The Bohemian Switzerland National Park was one of the most beautiful corners of the Czech Republic. Last summer, however, it was ravaged by a devastating wildfire. Within a broad debate on restoring the region, there is controversy about whether people should let nature take its course or if they should help by replanting as many trees as soon as possible.
A few months after the wildfire, experts and the local inhabitants are locked in a dispute over how to proceed in the areas ravaged by the blaze. I recently visited the National Park with Tomáš Salov, its spokesman. He took me around the worst affected areas pointing out that, no matter how devastating it was, the fire did not completely destroy the forest.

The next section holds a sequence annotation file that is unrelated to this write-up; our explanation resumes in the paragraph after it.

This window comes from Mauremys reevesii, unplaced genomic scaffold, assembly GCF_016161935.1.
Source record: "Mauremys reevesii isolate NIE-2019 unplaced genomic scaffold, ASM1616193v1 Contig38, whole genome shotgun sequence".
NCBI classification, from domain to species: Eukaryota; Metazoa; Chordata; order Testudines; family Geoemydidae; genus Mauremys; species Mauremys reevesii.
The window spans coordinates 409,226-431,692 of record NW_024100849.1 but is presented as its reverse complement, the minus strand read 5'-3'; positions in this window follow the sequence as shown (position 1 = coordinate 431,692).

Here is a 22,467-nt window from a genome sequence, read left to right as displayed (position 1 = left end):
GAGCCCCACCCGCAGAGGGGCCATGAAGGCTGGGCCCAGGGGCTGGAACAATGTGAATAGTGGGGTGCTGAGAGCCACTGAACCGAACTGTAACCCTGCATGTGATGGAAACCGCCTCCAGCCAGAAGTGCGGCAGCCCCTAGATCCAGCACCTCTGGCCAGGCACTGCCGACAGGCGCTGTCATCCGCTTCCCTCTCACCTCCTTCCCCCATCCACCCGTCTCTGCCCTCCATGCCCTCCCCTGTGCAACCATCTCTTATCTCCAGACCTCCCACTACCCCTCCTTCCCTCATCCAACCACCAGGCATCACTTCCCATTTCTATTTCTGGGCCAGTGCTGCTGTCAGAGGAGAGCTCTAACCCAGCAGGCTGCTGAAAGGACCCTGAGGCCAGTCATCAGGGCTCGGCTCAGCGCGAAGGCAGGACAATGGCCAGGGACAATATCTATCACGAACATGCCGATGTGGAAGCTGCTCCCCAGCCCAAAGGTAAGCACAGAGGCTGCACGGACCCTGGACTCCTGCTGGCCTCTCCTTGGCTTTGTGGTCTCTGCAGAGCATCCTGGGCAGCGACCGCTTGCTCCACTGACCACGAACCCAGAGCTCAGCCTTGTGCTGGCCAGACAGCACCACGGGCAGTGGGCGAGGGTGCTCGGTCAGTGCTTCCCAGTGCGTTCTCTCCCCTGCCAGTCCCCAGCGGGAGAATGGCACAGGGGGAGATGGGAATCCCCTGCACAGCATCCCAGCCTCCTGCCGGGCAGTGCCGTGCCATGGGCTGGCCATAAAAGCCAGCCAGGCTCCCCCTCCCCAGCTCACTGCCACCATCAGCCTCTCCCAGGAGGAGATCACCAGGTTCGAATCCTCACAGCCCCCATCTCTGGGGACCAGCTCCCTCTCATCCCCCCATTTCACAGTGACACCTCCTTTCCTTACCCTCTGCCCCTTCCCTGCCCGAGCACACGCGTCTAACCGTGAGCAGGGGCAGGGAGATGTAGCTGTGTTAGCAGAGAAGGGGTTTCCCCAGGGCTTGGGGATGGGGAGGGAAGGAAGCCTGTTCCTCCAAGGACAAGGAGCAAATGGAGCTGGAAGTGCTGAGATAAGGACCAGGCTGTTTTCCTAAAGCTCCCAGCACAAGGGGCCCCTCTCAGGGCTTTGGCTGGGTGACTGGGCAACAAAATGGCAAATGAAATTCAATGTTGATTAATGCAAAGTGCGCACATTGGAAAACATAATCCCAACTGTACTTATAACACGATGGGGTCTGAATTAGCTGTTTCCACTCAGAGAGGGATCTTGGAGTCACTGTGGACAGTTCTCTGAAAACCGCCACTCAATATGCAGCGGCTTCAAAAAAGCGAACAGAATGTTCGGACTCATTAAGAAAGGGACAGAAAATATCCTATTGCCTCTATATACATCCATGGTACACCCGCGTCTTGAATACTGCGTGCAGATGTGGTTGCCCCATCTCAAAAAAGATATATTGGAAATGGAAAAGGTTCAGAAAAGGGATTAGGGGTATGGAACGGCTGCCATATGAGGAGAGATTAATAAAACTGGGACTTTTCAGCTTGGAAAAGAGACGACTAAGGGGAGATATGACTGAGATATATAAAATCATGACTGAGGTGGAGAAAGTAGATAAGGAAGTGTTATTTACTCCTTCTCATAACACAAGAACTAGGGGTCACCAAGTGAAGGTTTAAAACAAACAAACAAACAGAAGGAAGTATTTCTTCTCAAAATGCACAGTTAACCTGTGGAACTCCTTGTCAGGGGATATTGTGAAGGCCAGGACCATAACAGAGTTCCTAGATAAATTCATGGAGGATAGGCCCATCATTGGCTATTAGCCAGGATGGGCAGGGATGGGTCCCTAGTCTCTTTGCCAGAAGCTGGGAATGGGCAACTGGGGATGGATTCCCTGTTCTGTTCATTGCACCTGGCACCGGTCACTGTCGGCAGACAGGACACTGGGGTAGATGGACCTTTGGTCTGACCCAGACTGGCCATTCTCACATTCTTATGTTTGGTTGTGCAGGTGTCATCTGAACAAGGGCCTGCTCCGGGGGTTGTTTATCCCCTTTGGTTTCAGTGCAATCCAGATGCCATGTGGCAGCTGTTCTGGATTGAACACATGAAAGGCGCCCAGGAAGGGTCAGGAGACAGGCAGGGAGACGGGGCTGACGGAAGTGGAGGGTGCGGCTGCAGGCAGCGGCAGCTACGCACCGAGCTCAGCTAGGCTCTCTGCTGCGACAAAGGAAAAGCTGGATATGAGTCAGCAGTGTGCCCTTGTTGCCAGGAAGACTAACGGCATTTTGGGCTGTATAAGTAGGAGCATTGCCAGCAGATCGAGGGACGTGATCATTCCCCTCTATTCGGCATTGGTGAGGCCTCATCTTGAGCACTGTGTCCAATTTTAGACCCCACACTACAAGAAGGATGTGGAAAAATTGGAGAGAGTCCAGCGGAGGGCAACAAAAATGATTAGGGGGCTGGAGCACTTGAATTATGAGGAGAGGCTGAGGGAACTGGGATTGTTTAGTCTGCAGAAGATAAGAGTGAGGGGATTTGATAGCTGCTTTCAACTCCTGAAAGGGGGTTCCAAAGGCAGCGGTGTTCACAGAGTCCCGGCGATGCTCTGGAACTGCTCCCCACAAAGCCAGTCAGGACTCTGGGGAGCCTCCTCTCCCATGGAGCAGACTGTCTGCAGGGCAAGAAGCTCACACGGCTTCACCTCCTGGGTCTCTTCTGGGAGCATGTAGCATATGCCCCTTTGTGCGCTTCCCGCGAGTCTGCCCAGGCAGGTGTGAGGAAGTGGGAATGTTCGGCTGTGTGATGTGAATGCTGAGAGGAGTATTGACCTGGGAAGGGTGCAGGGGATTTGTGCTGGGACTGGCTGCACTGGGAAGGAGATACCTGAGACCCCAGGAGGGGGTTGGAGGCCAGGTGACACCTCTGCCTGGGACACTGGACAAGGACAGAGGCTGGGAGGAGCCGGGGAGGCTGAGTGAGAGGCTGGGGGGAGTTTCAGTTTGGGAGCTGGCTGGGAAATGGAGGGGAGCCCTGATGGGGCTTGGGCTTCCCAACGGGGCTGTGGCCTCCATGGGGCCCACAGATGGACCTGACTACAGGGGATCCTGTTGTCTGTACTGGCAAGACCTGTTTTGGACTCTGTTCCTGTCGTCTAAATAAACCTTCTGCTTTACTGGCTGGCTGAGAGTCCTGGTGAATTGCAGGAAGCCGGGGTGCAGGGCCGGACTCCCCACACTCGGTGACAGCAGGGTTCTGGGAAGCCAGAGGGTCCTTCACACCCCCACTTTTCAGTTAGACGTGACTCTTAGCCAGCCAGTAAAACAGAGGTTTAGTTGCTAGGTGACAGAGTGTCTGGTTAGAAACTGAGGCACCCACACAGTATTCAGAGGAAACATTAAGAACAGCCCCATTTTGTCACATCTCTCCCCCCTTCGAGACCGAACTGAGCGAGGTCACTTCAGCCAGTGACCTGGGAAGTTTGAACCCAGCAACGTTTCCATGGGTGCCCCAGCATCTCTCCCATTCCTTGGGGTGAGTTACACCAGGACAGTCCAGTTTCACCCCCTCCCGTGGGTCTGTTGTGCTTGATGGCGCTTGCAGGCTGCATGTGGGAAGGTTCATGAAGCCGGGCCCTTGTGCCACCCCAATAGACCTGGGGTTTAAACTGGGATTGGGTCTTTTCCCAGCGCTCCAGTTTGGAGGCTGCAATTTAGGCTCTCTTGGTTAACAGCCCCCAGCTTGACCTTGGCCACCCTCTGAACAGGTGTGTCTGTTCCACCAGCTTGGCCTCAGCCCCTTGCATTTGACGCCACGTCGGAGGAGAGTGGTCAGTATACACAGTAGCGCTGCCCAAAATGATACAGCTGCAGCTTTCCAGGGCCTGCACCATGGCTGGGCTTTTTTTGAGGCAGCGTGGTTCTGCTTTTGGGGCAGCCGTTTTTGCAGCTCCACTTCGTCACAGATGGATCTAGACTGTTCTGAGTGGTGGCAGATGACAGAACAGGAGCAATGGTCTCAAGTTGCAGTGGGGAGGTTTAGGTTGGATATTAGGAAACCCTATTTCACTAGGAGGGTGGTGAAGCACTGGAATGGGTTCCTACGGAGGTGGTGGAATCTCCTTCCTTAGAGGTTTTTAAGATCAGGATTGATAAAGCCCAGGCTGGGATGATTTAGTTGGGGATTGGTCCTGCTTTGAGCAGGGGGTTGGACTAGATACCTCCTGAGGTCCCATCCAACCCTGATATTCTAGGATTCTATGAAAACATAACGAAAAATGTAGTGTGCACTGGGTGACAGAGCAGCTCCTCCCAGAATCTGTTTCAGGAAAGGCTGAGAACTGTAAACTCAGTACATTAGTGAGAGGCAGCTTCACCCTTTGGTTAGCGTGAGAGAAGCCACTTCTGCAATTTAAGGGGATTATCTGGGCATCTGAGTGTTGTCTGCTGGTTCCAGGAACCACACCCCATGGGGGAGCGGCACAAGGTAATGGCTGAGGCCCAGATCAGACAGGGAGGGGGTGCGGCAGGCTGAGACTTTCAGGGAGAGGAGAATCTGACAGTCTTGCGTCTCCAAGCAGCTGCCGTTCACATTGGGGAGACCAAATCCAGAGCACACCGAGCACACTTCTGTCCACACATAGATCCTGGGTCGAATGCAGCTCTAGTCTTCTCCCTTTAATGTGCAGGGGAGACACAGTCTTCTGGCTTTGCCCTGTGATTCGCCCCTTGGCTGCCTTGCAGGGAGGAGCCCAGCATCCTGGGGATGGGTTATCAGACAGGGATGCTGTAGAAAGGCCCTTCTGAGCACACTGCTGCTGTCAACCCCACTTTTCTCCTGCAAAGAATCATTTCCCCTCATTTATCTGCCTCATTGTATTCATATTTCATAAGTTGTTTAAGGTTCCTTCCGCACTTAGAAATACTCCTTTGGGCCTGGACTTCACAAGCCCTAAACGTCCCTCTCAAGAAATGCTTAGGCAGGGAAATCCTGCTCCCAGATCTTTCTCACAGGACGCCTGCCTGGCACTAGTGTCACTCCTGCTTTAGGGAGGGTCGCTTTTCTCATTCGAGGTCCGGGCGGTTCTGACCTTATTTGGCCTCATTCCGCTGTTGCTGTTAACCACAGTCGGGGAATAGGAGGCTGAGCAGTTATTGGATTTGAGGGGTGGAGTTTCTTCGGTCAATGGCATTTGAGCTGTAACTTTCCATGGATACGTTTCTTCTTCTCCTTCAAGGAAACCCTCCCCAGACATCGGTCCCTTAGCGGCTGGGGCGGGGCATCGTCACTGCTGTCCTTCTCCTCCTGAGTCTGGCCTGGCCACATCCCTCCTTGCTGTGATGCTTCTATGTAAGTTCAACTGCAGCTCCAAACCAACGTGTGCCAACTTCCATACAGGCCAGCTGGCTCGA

“It is not a homogenous burnt and blackened area. It is rather a mosaic. There are places where the wildfire burnt with enormous intensity. Then there are patches that the fire touched only lightly, the trees are standing and only their bark is blackened, but as the ground is covered with fallen leaves, you do not see any signs of fire. So, for example, there is a valley called Pravčický důl. During the wildfire, it became something like a huge fire cauldron due to the unique terrain conditions and draft, and everything burnt down. There are only charred tree trunks left and the ground is still completely black. But the valley we are standing in right now remained largely untouched for some reason. Perhaps because of the wind direction or more moisture in the ground, the wildfire did not devastate this part of the park.”
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